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Recent elevation changes of Penny Ice Cap, Baffin Island, corrected for ice dynamics and firn densification
University of Ottawa.
University of Ottawa.
Uppsala University, Disciplinary Domain of Science and Technology, Earth Sciences, Department of Earth Sciences.
Geological Survey of Canada.
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2016 (English)In: Journal of Geophysical Research - Earth Surface, ISSN 2169-9003, E-ISSN 2169-9011Article in journal (Refereed) Submitted
Abstract [en]

Measurements of ice cap changes are often based on geodetic methods, which calculate glacier-wide mass loss from elevation change over time. However, these measurements typically don’t account for vertical ice motion caused by firn compaction and/or ice dynamics, so the significance of these factors for mass change measurements over an entire ice cap are currently poorly constrained. In this study, we update NASA Airborne Topographic Mapper (ATM) altimetry elevation changes across Penny Ice Cap (Baffin Island, Canada) to assess total changes in ice mass from 2005-2014. Differential GPS measurements and temporal changes in ice core density profiles are used to calculate vertical motion and isolate the ATM altimetry elevation change due to mass loss. Envisat satellite imagery is used to delineate the areas impacted by firn densification. These calculations, the first for a Canadian Arctic ice cap, indicate that failure to properly account for vertical ice motion results in a 19% overestimation of mass loss. The results, when corrected for vertical motion, are largely insensitive to the assumed density in the firn zone (900 or 800 kg m‑3). Overall, there has been a four-fold increase in mass loss from Penny Ice Cap between 2005-2013 (-5.4 ± 1.9 Gt a-1) compared to the mid-1990s (-1.3 ± 0.7 Gt a-1). The relatively rapid upglacier migration of the equilibrium line altitude (ELA) has left large areas of sub-surface firn in the current ablation area, and has far outpaced the dynamic response of the ice cap to the observed mass loss.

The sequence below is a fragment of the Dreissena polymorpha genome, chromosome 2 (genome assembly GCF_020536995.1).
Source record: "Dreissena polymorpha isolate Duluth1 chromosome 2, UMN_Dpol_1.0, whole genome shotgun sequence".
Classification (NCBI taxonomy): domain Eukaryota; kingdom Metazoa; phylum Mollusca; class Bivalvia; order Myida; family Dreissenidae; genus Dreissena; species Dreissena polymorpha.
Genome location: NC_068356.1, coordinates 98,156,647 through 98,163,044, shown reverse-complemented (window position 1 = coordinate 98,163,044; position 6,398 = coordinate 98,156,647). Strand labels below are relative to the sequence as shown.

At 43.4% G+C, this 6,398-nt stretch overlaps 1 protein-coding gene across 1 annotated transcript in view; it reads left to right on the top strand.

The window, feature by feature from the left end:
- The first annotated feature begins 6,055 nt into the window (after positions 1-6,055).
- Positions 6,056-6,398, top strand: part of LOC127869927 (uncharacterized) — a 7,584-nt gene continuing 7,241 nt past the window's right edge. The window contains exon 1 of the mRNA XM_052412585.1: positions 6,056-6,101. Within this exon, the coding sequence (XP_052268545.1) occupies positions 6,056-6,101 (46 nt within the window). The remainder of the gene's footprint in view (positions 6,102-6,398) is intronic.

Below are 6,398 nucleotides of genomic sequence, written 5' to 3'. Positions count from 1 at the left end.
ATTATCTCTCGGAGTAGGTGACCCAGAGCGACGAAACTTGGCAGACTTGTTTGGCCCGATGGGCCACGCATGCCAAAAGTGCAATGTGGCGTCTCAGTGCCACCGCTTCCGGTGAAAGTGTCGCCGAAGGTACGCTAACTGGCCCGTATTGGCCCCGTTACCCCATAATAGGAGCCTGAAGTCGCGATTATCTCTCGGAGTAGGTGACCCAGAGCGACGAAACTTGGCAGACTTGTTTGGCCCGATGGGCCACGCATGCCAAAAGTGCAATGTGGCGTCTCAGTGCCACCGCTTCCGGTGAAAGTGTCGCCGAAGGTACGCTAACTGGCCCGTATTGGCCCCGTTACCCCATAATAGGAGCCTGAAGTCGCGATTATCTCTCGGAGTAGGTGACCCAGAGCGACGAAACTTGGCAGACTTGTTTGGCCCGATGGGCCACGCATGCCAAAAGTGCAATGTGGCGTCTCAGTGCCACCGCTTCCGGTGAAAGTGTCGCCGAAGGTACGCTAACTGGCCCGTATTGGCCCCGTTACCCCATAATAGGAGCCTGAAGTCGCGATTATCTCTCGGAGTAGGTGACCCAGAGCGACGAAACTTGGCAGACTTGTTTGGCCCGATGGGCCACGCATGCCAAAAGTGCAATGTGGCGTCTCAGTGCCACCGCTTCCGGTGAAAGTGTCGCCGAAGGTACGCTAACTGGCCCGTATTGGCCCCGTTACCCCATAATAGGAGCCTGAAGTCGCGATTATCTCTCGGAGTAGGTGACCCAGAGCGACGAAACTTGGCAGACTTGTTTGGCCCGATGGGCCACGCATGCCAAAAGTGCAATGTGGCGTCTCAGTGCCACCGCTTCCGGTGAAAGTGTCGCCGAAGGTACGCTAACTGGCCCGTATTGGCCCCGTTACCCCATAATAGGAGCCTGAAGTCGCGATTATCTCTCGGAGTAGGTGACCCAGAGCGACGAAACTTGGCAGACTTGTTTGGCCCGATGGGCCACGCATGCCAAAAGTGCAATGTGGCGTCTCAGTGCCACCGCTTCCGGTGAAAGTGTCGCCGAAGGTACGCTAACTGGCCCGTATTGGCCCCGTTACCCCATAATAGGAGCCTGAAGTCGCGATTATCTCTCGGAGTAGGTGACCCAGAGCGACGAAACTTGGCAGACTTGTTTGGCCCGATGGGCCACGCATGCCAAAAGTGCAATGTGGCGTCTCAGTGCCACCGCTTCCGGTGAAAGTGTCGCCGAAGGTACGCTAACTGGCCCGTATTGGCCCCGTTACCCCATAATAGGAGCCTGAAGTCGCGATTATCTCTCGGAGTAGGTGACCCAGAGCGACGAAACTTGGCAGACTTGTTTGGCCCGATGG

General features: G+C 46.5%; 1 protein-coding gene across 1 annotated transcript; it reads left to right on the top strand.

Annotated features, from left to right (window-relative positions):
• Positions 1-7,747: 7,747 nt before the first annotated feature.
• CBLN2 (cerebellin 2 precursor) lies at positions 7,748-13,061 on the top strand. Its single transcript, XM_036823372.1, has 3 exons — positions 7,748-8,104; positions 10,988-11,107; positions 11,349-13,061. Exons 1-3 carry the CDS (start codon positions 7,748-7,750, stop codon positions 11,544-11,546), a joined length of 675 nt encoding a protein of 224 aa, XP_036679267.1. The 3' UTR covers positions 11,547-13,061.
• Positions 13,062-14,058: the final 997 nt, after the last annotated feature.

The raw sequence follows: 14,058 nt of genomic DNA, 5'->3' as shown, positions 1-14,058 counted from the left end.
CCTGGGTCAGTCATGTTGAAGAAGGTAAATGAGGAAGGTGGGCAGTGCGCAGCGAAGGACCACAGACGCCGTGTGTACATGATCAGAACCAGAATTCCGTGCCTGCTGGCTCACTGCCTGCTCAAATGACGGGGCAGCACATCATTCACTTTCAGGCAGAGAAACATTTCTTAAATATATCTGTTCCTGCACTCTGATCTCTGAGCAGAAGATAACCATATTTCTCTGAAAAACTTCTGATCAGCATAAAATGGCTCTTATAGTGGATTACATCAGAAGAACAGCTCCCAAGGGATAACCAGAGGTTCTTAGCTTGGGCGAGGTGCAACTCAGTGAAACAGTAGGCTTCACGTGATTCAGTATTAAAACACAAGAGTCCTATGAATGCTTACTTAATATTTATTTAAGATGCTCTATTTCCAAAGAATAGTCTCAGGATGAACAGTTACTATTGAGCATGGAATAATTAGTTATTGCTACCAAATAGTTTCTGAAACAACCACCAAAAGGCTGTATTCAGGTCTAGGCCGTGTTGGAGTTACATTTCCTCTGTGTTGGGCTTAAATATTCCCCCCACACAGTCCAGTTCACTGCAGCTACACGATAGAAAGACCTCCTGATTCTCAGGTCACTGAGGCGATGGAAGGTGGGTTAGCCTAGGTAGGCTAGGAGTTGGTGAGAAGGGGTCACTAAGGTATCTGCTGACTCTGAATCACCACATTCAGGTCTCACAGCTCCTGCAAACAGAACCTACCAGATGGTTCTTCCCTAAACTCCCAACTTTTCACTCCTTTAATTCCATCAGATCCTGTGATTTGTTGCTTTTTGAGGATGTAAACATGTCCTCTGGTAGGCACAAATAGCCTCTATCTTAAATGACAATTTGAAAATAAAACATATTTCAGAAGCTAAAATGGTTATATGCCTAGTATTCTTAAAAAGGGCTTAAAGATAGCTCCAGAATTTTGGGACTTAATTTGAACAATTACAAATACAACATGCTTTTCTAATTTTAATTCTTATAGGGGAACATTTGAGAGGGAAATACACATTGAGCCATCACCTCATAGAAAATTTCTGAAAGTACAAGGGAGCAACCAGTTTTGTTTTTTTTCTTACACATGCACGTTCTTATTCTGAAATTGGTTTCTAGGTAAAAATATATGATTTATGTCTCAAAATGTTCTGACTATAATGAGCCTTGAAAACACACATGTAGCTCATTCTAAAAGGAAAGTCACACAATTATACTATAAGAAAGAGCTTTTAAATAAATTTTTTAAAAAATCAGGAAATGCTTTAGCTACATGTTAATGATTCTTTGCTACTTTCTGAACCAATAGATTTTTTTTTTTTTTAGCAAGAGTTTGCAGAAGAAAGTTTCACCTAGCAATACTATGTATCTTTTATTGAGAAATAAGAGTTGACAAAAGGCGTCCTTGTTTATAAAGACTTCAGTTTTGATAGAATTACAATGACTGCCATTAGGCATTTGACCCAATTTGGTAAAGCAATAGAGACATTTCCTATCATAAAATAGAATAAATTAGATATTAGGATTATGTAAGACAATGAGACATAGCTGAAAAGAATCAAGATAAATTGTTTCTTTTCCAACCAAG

Place, publisher, year, edition, pages
American Geophysical Union (AGU), 2016.
Keyword [en]
Arctic, glaciers, Canada, climate change, glaciology, remote sensing
National Category
Earth and Related Environmental Sciences
URN: urn:nbn:se:uu:diva-303692OAI: oai:DiVA.org:uu-303692DiVA: diva2:972771

Manuscript # 2016JF004059

Available from: 2016-09-22 Created: 2016-09-22 Last updated: 2016-09-27

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Zdanowicz, Christian M.
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